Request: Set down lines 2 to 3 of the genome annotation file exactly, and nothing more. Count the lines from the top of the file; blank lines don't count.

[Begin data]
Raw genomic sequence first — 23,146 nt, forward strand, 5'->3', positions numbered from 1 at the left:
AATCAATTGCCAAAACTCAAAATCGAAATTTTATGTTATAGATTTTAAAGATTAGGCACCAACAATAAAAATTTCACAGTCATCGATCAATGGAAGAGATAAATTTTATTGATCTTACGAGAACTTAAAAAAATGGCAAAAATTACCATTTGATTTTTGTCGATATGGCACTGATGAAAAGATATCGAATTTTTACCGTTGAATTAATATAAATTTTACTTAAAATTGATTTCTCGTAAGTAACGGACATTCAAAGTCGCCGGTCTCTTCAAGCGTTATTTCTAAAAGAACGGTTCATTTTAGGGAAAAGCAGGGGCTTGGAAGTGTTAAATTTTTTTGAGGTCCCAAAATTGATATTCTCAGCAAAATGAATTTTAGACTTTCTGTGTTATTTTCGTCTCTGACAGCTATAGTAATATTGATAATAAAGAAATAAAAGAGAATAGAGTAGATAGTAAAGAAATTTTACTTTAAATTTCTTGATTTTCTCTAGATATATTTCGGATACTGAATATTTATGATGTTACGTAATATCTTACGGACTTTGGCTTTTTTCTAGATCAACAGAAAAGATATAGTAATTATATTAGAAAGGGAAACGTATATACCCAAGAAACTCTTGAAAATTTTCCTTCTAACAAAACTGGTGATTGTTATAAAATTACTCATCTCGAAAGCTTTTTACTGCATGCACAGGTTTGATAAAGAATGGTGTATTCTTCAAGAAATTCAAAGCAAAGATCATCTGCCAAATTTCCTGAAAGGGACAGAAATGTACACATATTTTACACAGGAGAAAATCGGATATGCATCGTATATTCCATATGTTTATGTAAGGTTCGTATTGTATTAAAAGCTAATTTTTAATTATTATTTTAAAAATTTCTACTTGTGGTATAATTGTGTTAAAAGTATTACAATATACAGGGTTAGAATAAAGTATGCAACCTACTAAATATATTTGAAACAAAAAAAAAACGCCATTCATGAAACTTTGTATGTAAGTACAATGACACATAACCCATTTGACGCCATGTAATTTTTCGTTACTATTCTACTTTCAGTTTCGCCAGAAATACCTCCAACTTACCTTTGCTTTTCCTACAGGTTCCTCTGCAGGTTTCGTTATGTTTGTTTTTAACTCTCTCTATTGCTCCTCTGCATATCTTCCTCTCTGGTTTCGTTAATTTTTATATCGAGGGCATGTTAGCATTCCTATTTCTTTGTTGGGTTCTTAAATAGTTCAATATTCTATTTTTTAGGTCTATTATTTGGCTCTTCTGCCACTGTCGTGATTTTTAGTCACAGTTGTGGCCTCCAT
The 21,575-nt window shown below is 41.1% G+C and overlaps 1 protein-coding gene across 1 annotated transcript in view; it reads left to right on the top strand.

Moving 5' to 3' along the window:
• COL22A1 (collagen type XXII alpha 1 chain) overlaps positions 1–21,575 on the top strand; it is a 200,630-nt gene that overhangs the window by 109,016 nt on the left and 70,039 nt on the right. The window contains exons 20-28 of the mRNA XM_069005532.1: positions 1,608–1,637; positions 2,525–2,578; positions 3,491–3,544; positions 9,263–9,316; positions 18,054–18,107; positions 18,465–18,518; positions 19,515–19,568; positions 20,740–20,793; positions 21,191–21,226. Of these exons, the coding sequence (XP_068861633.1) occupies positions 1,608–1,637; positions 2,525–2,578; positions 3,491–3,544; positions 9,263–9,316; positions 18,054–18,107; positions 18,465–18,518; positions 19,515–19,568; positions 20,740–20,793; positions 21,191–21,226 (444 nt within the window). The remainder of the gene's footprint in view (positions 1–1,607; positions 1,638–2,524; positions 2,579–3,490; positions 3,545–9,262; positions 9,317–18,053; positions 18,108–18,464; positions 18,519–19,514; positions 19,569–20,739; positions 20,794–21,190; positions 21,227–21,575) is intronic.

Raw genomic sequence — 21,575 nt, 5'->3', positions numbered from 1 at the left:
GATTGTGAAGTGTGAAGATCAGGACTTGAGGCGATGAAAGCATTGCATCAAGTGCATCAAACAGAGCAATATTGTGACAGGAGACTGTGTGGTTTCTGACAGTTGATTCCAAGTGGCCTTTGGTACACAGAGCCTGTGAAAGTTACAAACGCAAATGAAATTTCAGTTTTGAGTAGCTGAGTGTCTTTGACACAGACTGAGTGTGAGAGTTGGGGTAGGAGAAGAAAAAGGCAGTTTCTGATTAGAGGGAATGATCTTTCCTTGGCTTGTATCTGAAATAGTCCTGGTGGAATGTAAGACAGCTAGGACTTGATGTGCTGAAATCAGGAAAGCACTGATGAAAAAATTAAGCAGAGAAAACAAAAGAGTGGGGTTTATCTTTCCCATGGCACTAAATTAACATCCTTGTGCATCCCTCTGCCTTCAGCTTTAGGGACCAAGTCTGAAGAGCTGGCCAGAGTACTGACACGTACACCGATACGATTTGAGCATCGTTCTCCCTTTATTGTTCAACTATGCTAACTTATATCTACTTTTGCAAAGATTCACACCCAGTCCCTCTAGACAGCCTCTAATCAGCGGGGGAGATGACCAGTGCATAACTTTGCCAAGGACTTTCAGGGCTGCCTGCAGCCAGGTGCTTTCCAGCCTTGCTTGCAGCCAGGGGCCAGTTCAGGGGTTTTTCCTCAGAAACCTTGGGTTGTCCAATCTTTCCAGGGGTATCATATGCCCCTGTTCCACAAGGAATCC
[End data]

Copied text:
AATCAATTGCCAAAACTCAAAATCGAAATTTTATGTTATAGATTTTAAAGATTAGGCACCAACAATAAAAATTTCACAGTCATCGATCAATGGAAGAGATAAATTTTATTGATCTTACGAGAACTTAAAAAAATGGCAAAAATTACCATTTGATTTTTGTCGATATGGCACTGATGAAAAGATATCGAATTTTTACCGTTGAATTAATATAAATTTTACTTAAAATTGATTTCTCGTAAGTAACGGACATTCAAAGTCGCCGGTCTCTTCAAGCGTTATTTCTAAAAGAACGGTTCATTTTAGGGAAAAGCAGGGGCTTGGAAGTGTTAAATTTTTTTGAGGTCCCAAAATTGATATTCTCAGCAAAATGAATTTTAGACTTTCTGTGTTATTTTCGTCTCTGACAGCTATAGTAATATTGATAATAAAGAAATAAAAGAGAATAGAGTAGATAGTAAAGAAATTTTACTTTAAATTTCTTGATTTTCTCTAGATATATTTCGGATACTGAATATTTATGATGTTACGTAATATCTTACGGACTTTGGCTTTTTTCTAGATCAACAGAAAAGATATAGTAATTATATTAGAAAGGGAAACGTATATACCCAAGAAACTCTTGAAAATTTTCCTTCTAACAAAACTGGTGATTGTTATAAAATTACTCATCTCGAAAGCTTTTTACTGCATGCACAGGTTTGATAAAGAATGGTGTATTCTTCAAGAAATTCAAAGCAAAGATCATCTGCCAAATTTCCTGAAAGGGACAGAAATGTACACATATTTTACACAGGAGAAAATCGGATATGCATCGTATATTCCATATGTTTATGTAAGGTTCGTATTGTATTAAAAGCTAATTTTTAATTATTATTTTAAAAATTTCTACTTGTGGTATAATTGTGTTAAAAGTATTACAATATACAGGGTTAGAATAAAGTATGCAACCTACTAAATATATTTGAAACAAAAAAAAAACGCCATTCATGAAACTTTGTATGTAAGTACAATGACACATAACCCATTTGACGCCATGTAATTTTTCGTTACTATTCTACTTTCAGTTTCGCCAGAAATACCTCCAACTTACCTTTGCTTTTCCTACAGGTTCCTCTGCAGGTTTCGTTATGTTTGTTTTTAACTCTCTCTATTGCTCCTCTGCATATCTTCCTCTCTGGTTTCGTTAATTTTTATATCGAGGGCATGTTAGCATTCCTATTTCTTTGTTGGGTTCTTAAATAGTTCAATATTCTATTTTTTAGGTCTATTATTTGGCTCTTCTGCCACTGTCGTGATTTTTAGTCACAGTTGTGGCCTCCAT
The 21,575-nt window shown below is 41.1% G+C and overlaps 1 protein-coding gene across 1 annotated transcript in view; it reads left to right on the top strand.